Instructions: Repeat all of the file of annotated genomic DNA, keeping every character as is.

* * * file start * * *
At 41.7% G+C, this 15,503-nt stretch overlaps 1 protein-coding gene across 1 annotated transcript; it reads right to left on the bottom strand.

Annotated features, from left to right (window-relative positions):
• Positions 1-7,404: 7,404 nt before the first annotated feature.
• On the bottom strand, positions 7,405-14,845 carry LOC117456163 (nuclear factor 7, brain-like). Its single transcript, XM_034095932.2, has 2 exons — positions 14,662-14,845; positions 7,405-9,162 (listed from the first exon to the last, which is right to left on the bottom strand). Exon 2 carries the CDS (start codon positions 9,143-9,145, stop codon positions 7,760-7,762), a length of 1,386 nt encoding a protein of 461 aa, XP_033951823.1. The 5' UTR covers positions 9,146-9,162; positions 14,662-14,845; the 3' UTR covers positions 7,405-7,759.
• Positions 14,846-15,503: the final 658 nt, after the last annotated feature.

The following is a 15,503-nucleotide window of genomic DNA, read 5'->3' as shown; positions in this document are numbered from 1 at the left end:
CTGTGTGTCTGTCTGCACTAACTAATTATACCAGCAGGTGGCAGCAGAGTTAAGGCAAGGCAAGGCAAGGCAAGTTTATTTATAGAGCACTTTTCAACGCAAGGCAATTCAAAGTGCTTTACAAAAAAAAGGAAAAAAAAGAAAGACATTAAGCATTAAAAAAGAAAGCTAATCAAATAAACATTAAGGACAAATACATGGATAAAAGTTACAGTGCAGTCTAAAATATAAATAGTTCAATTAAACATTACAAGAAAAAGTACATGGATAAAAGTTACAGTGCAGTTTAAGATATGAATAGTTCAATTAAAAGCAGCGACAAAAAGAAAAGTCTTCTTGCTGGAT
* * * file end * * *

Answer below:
At 41.7% G+C, this 15,503-nt stretch overlaps 1 protein-coding gene across 1 annotated transcript; it reads right to left on the bottom strand.

Annotated features, from left to right (window-relative positions):
• Positions 1-7,404: 7,404 nt before the first annotated feature.
• On the bottom strand, positions 7,405-14,845 carry LOC117456163 (nuclear factor 7, brain-like). Its single transcript, XM_034095932.2, has 2 exons — positions 14,662-14,845; positions 7,405-9,162 (listed from the first exon to the last, which is right to left on the bottom strand). Exon 2 carries the CDS (start codon positions 9,143-9,145, stop codon positions 7,760-7,762), a length of 1,386 nt encoding a protein of 461 aa, XP_033951823.1. The 5' UTR covers positions 9,146-9,162; positions 14,662-14,845; the 3' UTR covers positions 7,405-7,759.
• Positions 14,846-15,503: the final 658 nt, after the last annotated feature.

The following is a 15,503-nucleotide window of genomic DNA, read 5'->3' as shown; positions in this document are numbered from 1 at the left end:
CTGTGTGTCTGTCTGCACTAACTAATTATACCAGCAGGTGGCAGCAGAGTTAAGGCAAGGCAAGGCAAGGCAAGTTTATTTATAGAGCACTTTTCAACGCAAGGCAATTCAAAGTGCTTTACAAAAAAAAGGAAAAAAAAGAAAGACATTAAGCATTAAAAAAGAAAGCTAATCAAATAAACATTAAGGACAAATACATGGATAAAAGTTACAGTGCAGTCTAAAATATAAATAGTTCAATTAAACATTACAAGAAAAAGTACATGGATAAAAGTTACAGTGCAGTTTAAGATATGAATAGTTCAATTAAAAGCAGCGACAAAAAGAAAAGTCTTCTTGCTGGAT